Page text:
Why is there only one WCPIP-Fed Coverage option? Because the majority of Western Canada’s feedlots as well as the two major killing facilities for finished cattle are located in Alberta, it was felt that the Alberta cash market was the best representation of fed cattle prices for all Western provinces.
How do I choose between the different coverage options in WCPIP-Calf and WCPIP-Feeder? And, can I choose one based solely on the fact it has higher coverage and/or lower premium? Although producers can choose to insure under either coverage option (AB or SK/MB), they are encouraged to select the option that best reflects the market in which they will sell their cattle as this best insures the market risk that they face.. For example, a Saskatchewan producer that operates in close proximity to the Alberta border may choose to insure his feeder cattle using the Alberta WCPIP-Feeder option rather than that of Saskatchewan/Manitoba. By not choosing to do so, the producer may not receive the indemnity that best relates to the cash market decline he has experienced while selling his cattle (leaving himself open to additional market risk).
Why is there no claim window for WHPIP? There is no claim window for hogs for two reasons: First, because of the continuous production flow associated with pigs, it was acceptable to offer monthly coverage and still provide effective protection against market price risk. Second, the hog market is more volatile by nature and thus has higher premiums associated with coverage. Averaging the daily prices into one monthly settlement index lowered those premiums on the hog coverage. This program feature was developed in consultation with industry.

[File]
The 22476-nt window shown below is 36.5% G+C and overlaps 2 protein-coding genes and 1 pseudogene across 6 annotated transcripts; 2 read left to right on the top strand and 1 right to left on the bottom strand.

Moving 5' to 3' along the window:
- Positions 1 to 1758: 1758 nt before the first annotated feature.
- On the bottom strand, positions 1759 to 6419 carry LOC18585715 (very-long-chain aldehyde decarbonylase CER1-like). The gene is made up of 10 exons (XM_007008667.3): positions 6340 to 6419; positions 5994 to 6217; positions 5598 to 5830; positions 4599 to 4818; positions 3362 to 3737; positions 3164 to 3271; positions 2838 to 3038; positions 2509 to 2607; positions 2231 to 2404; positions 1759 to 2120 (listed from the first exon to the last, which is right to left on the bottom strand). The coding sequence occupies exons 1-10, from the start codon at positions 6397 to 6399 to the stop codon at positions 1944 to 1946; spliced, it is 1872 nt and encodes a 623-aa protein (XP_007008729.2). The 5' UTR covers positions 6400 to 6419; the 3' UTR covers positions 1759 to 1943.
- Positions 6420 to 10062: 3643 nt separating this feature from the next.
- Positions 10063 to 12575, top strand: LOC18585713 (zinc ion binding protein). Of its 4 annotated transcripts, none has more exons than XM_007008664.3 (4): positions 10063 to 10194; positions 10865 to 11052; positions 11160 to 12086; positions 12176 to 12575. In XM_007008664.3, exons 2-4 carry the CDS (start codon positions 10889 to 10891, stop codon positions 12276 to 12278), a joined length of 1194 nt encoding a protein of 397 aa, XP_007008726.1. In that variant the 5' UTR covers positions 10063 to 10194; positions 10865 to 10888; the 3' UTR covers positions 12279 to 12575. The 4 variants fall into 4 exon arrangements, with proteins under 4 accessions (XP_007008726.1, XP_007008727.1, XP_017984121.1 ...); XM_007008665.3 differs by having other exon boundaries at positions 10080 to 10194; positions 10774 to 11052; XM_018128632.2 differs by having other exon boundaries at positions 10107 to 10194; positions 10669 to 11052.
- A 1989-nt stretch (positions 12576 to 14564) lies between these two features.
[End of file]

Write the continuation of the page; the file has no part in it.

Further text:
Why are there three Coverage options for WHPIP? Similar to the additional indices available on the feeder and calf programs there are three indices available under WHPIP for hog, but for different reasons. With cattle the decision to provide indices is dependent upon availability of sufficient price data to settle. Hog data is formula driven off of U.S. hog pricing data and while more indices could be provided it was felt that three would be sufficient at this time.
How do I choose between the different coverage areas in WHPIP? And, can I choose one based solely on the fact it has higher coverage and/or lower premium? Although producers can choose to insure under any coverage option, they are encouraged to select the option that best reflects the market in which they will sell their hogs as this best insures the market risk that they face. By not choosing to do so, the producer may not receive the indemnity that best relates to the cash market decline he has experienced while selling his hogs (leaving himself open to additional market risk). Each index is geographically representative for the producers selling to these select slaughter plants. The three indices are Olymel – Red Deer, Maple Leaf / Signature 4 – Brandon and Maple Leaf / Signature 3 – Brandon.